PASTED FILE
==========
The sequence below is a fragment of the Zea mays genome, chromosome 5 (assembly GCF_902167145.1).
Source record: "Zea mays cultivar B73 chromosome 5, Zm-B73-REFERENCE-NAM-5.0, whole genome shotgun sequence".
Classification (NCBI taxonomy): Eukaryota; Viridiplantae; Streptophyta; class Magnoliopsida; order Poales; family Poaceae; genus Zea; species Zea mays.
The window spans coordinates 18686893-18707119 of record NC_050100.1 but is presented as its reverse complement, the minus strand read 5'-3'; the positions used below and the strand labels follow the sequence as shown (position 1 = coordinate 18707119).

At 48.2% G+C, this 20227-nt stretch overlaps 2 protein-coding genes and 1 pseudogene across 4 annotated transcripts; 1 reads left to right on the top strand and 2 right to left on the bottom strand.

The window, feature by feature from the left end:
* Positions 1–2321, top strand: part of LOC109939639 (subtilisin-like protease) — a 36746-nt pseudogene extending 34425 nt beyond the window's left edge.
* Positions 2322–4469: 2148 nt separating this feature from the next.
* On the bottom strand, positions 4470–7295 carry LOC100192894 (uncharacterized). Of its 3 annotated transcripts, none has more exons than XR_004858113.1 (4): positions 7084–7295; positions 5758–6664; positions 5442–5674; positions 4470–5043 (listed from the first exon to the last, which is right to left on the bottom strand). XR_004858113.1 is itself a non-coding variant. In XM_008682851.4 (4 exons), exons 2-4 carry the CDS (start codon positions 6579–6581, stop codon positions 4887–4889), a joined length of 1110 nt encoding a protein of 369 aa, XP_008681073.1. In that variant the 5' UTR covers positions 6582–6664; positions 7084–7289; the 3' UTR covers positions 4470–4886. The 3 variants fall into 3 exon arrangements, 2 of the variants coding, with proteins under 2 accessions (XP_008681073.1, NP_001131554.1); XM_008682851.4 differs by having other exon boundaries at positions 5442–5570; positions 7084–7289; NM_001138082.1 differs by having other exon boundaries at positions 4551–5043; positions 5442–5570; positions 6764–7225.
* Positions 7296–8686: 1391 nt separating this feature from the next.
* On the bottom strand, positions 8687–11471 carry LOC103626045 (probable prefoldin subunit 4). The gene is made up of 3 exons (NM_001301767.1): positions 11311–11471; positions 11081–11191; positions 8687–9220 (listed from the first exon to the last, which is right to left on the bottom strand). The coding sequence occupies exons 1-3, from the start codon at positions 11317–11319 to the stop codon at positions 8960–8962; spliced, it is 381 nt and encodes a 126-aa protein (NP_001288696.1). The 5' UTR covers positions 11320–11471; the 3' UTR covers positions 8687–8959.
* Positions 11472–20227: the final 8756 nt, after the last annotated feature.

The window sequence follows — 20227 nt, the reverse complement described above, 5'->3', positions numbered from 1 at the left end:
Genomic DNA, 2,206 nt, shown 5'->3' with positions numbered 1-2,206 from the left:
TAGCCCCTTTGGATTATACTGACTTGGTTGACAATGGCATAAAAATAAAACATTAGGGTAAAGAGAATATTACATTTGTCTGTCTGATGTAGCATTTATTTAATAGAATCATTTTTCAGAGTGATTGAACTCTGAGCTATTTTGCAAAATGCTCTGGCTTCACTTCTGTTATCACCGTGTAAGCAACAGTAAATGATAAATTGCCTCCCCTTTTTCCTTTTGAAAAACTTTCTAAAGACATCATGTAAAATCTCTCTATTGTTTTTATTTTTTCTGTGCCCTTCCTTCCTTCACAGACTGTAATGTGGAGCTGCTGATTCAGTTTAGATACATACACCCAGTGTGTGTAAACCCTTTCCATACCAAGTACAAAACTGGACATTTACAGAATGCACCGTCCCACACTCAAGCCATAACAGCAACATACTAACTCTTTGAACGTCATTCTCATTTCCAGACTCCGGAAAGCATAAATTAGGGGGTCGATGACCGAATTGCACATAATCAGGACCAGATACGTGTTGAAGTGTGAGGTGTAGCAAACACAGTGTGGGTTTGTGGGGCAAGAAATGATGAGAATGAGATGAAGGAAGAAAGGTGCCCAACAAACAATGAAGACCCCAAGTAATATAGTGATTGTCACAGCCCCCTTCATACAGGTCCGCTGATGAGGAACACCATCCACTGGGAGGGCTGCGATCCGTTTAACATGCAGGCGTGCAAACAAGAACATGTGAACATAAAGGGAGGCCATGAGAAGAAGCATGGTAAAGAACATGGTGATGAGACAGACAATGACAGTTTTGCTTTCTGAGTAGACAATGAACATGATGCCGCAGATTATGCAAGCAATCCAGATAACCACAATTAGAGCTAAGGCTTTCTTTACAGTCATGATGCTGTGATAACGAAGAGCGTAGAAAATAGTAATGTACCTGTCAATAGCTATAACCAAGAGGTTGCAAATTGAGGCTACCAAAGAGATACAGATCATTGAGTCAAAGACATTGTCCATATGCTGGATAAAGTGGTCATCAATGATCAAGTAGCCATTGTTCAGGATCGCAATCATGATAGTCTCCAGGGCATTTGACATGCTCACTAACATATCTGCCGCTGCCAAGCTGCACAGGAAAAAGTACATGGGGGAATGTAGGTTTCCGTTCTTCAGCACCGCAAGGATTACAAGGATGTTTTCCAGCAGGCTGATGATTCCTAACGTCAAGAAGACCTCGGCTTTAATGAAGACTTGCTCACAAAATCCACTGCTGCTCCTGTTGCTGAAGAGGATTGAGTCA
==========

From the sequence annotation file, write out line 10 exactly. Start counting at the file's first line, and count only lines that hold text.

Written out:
* Positions 7296–8686: 1391 nt separating this feature from the next.